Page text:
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Debt collection industry doing well

May 17, 2012 Philip Burgess

Debt collection industry doing well
There was a call by lenders to mobilize debt collection agents after student loan debt surpassed $1 trillion at the end of 2011. Partly because tuition rates are on the rise, a rising number of people are forcing themselves into debt. Many who take out education-related loans end up defaulting on the sums, forcing action to be taken to recover the missing payments.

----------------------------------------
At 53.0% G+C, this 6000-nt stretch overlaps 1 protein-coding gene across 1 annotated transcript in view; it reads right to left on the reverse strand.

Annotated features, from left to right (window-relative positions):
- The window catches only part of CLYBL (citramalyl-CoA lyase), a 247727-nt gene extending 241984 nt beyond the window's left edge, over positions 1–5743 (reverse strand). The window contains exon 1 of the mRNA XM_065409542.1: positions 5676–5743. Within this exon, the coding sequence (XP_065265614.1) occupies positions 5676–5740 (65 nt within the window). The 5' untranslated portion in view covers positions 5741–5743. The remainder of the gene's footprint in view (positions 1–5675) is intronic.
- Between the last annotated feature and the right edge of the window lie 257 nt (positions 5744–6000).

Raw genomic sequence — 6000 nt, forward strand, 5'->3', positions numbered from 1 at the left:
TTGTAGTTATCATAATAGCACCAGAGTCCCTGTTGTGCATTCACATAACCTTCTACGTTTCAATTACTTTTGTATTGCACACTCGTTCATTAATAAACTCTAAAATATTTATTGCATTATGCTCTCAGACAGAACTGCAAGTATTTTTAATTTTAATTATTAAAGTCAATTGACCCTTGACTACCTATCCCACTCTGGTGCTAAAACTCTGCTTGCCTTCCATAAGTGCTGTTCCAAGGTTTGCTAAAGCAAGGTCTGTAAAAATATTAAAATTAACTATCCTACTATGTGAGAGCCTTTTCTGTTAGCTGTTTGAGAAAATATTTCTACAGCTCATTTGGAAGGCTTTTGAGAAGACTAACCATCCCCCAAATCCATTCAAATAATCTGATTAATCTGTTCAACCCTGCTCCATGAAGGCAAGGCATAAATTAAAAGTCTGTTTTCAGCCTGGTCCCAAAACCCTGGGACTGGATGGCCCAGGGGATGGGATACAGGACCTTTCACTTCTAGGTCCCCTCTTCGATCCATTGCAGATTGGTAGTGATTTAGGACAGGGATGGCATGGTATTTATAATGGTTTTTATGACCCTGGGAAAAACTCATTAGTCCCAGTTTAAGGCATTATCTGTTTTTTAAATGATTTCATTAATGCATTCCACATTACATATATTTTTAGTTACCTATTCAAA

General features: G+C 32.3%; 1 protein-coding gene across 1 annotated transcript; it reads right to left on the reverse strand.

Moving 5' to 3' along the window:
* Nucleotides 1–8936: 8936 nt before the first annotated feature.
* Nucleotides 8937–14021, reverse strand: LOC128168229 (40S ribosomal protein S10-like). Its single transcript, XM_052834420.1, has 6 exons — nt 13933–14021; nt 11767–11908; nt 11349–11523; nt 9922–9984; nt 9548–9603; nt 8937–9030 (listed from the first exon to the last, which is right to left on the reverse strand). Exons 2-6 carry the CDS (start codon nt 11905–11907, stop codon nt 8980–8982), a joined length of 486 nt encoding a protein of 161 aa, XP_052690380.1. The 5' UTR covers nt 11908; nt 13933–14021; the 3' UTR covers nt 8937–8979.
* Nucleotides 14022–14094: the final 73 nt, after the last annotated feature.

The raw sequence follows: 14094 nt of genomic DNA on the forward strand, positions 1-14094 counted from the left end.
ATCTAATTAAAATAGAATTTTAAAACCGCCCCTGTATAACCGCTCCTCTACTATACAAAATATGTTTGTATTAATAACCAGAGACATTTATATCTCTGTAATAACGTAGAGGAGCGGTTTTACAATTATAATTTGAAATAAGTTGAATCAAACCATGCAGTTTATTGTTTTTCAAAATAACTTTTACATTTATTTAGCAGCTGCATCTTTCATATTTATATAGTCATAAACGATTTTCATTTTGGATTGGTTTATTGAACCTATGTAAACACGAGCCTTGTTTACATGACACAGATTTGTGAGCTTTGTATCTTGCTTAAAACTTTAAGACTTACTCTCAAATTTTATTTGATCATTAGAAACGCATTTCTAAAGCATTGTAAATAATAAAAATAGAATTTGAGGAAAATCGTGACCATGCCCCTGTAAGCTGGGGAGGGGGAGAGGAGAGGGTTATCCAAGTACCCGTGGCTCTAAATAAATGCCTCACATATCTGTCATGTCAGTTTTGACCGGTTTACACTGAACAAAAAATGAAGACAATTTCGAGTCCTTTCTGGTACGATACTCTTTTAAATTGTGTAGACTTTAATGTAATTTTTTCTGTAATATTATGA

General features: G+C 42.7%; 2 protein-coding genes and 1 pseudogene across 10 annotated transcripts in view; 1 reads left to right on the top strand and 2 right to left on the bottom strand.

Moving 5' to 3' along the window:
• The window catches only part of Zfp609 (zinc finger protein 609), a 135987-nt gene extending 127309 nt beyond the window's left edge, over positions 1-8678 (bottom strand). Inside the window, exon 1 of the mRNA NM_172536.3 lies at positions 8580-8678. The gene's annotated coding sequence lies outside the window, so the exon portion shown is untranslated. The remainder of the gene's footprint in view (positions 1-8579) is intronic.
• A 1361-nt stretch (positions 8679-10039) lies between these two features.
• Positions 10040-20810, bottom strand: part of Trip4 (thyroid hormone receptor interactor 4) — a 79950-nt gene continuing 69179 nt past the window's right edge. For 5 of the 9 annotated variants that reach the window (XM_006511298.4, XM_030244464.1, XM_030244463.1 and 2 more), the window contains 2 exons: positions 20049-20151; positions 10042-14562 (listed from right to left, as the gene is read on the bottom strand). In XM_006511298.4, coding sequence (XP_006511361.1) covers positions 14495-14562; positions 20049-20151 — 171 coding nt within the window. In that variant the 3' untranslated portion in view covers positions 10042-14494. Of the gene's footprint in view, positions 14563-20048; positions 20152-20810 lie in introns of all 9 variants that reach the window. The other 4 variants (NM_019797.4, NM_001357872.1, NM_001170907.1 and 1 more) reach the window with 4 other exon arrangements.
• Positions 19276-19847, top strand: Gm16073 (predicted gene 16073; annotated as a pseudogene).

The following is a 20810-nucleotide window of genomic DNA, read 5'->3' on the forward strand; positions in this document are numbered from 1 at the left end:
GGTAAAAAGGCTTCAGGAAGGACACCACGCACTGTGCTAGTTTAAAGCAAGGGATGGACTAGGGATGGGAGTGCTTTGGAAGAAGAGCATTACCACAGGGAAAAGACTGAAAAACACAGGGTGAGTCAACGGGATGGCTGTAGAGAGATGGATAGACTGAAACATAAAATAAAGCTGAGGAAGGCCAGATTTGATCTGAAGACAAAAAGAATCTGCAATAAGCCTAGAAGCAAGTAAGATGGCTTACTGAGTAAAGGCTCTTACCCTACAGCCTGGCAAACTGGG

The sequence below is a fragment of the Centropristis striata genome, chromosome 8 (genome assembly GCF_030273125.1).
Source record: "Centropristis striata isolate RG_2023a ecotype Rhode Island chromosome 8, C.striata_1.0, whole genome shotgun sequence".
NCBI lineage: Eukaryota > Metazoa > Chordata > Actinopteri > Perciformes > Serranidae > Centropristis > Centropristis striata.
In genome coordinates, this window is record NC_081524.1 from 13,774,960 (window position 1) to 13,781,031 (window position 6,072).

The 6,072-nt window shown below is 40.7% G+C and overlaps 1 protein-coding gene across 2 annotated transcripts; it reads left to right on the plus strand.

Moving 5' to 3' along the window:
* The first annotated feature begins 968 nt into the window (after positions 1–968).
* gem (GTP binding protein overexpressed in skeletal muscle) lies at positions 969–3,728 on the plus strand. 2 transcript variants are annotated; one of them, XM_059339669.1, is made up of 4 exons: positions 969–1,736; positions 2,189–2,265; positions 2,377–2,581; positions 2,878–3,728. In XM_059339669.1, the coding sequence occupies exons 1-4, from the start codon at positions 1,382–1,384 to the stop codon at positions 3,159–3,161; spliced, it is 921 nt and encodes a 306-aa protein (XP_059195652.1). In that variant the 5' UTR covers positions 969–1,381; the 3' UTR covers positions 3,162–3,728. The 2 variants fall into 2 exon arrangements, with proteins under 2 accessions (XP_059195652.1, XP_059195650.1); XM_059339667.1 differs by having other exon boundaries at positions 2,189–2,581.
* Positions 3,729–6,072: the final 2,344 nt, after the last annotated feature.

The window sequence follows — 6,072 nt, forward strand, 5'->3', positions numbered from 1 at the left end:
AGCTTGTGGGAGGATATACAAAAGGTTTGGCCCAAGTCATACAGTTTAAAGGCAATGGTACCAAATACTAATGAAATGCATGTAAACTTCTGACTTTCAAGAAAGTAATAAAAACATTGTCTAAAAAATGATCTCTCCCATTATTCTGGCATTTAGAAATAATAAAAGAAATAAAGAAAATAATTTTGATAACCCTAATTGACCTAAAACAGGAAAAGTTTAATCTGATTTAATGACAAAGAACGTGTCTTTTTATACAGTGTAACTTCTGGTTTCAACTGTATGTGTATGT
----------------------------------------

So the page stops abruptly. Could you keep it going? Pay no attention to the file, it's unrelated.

According to the Indianapolis Business Journal, the Department of Education decided to change the way they approach debt collecting in March, making payment options less stiff. These shifts in techniques seemed to have worked well in many cases, as employees at the Minnesota-based Educational Credit Management Corporation have seen massive raises because of successful recoveries. The IBJ reported staff member Joshua Mandelman earned $454,000 last year because he was able to work with consumers to provide the best payment options. Because EMCM has a long-standing contract with the federal government, the company was able to receive rewards from Congress when collections were made, the source said. The debt collection industry helps to recover a substantial amount of money for lenders, companies and governments alike every year. According to the Association of Credit and Collection Professionals' (ACA) debt clock that constantly updates, as of May 15, 2012, over $80.5 billion has been reintegrated into the economy by recovery agents. The ACA found that per year, workers in the sector secure missing payments totalling around $58.8 billion. The debt clock also revealed the industry has benefitted the American economy by creating jobs. The ACA reported debt collection firms provide over 300,000 jobs each year, paying staff members a total of $10 billion. ACA CEO Pat Morris released a statement explaining the advantages the debt recovery industry brings to the national financial situation. Morris cited recent data that reported the sector is necessary for the survival of both national and state economies, and workers are often active in their communities. In sharp contrast to the often undeserved reputation the debt collection industry receives, Mandelman told the IBJ he has received many thank you notes from people he has helped organize payments. "I helped a lot of people," he told the source.